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Tribeca: Leaner and Nicer

in Filmmaking
on Apr 17, 2009

That’s how Stephen Holden opens his preview of this year’s Tribeca Film Festival in today’s New York Times.

Beginning next Wednesday with the world premiere of Woody Allen‘s Whatever Works, Allen’s first film in four years set in Manhattan, the 8th edition of TFF will be a smaller and less serious in theme than its previous years, as Holden points out:

The 12-day festival’s identity as a hybrid of serious film forum and family-friendly community celebration catering to cinéastes and tourists alike is now firmly established. At Tribeca highbrow meets no-brow with everything in between.

Leaner means smaller but more discriminating. Tribeca, like almost every other arts institution, has had to pull in its wings. Since 2007 the number of feature films shown has dwindled by more than 40 percent: 85 this year (45 are world premieres), down from 120 last year and 157 in 2007. Shrinkage has its positive side. Tribeca is no longer a catchall showcase for uneven movies (especially American independent films) seeking a festival imprimatur, and complaints that it is a dumping ground have subsided….

Overall the tone of this year’s selections is deliberately lighter than in the past, said Jane Rosenthal, one of Tribeca’s co-founders. That choice, she said, was partly a response to the economic downturn. Tribeca was conceived in the wake of 9/11 as a community redevelopment project for Lower Manhattan and as an antidote to the city’s despair and fear in the months following the terrorist attacks.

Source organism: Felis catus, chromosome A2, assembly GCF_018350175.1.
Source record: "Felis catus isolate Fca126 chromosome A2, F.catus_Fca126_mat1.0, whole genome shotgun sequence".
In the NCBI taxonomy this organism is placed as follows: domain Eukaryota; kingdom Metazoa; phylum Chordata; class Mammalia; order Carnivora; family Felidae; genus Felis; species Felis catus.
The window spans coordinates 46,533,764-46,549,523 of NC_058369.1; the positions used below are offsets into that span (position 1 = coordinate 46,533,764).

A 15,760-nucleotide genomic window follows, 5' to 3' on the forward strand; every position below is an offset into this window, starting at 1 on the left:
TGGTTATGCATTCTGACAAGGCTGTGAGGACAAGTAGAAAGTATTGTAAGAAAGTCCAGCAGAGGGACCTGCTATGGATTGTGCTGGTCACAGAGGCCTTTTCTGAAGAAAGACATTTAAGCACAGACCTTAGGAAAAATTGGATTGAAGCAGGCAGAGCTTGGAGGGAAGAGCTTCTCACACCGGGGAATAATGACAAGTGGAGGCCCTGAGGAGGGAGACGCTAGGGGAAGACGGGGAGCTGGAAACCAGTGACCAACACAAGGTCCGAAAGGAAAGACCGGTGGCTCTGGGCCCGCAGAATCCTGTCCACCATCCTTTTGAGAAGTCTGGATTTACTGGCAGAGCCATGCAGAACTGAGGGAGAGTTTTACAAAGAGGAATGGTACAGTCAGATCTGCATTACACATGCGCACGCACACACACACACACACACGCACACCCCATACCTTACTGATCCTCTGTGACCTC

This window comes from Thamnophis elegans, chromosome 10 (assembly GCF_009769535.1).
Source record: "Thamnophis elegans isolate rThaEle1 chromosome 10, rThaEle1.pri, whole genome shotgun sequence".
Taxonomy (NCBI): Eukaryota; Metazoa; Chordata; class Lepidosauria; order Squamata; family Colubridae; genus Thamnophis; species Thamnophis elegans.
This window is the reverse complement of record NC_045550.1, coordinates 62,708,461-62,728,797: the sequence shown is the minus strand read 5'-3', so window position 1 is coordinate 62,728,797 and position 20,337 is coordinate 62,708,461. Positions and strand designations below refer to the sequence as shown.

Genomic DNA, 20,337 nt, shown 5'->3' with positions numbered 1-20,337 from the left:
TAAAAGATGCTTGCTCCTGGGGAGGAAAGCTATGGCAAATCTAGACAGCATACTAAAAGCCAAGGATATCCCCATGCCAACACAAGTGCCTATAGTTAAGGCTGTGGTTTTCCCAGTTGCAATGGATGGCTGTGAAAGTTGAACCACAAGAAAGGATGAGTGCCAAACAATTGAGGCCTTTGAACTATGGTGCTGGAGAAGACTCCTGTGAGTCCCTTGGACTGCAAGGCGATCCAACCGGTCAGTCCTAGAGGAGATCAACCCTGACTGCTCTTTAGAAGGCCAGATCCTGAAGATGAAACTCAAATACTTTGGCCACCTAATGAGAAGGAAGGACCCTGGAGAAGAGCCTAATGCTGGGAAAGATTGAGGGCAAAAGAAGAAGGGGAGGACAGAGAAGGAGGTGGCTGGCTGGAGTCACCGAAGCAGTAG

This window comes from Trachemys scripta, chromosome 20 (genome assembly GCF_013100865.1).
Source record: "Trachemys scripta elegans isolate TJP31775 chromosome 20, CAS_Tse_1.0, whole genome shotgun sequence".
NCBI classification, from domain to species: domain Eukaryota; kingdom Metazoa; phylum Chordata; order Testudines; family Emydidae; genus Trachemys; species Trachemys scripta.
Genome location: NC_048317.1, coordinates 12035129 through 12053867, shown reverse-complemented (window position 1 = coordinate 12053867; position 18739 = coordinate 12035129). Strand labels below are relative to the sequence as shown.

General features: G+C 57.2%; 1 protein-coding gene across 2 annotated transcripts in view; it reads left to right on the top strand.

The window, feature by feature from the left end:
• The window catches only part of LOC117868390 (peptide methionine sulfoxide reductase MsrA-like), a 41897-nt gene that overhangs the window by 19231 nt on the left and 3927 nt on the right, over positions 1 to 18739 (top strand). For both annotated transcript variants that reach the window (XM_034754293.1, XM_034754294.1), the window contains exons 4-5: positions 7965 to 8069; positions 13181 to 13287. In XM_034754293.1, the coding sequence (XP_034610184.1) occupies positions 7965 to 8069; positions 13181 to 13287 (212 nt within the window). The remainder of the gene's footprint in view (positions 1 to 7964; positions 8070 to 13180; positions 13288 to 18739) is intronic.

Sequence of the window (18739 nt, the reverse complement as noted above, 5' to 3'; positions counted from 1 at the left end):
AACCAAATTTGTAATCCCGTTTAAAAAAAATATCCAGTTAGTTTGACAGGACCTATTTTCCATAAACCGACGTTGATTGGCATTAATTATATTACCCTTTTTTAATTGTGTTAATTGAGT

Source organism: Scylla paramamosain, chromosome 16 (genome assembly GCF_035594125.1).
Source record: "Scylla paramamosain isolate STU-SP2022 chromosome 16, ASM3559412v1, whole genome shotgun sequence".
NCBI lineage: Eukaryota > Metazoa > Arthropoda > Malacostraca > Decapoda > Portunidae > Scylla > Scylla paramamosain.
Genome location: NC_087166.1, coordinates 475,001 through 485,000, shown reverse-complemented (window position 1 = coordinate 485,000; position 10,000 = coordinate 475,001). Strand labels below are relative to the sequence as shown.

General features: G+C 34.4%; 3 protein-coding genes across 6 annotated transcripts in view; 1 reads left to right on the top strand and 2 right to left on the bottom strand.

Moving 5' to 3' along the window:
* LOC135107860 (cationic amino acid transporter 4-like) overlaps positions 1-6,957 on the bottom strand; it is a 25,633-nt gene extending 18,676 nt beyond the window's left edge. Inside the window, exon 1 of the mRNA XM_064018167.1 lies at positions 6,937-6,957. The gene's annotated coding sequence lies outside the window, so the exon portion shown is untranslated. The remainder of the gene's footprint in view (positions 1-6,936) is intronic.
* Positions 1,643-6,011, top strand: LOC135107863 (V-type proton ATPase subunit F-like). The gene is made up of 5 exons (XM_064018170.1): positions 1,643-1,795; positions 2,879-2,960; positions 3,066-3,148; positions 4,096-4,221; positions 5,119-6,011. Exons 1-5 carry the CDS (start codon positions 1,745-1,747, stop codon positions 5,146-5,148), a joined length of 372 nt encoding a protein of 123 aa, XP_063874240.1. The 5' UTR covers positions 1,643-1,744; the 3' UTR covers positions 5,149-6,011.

Now the festival finds itself addressing a different neighborhood crisis, the Wall Street meltdown, which over the past six months has devastated many small businesses in the financial district. Once again Tribeca hopes to give the city a lift.

Below are a list of films playing at the fest that have caught our eye (some of which we’ve been able to see). And check back during the fest as we’ll be posting news and notes throughout.

Seven Minutes in Heaven (dir. Omri Givon)
A young woman struggles to reconstruct her memory of the events immediately following the Jerusalem bus bombing that took the life of her boyfriend and left her back badly scarred. Part memory play, part love story, and part metaphysical thriller, this startling debut feature announces Givon as a forceful storyteller and exciting new voice in international cinema.

Stay Cool (dir. Michael Polish)
Henry McCarthey (Mark Polish) returns home to give the commencement speech at his high school. But even after almost 20 years, it’s as if he never left—he again wants the girl, gets suspended by the principal, and is grounded by his parents. This charming comedy, featuring Winona Ryder and Hilary Duff, reminds us that time certainly does fly and old flames are hard to put out.

Vegas: Based on a True Story (dir. Amir Naderi)
Acclaimed director Amir Naderi applies his inimitable cinematic style to Vegas, a timely and complex fable about our current economic crisis. The film takes place away from the glittering strip of mega casinos, but the greed of Sin City is just as pervasive on the desert outskirts, where an otherwise happy family is thrown into turmoil after learning of a forgotten fortune that may be buried beneath their home.

Fixer: The Taking of Ajmal Naqshbandi (dir. Ian Olds)
In 2007, the Taliban kidnapped 24-year-old Ajmal Naqshbandi and an Italian journalist. Naqshbandi was one of Afghanistan’s best “fixers”—someone hired by foreign journalists to facilitate, translate, and gain access for their stories. This gripping, tragic story is a behind-the-scenes look into the dangerous and unseen world that happens before we get the news.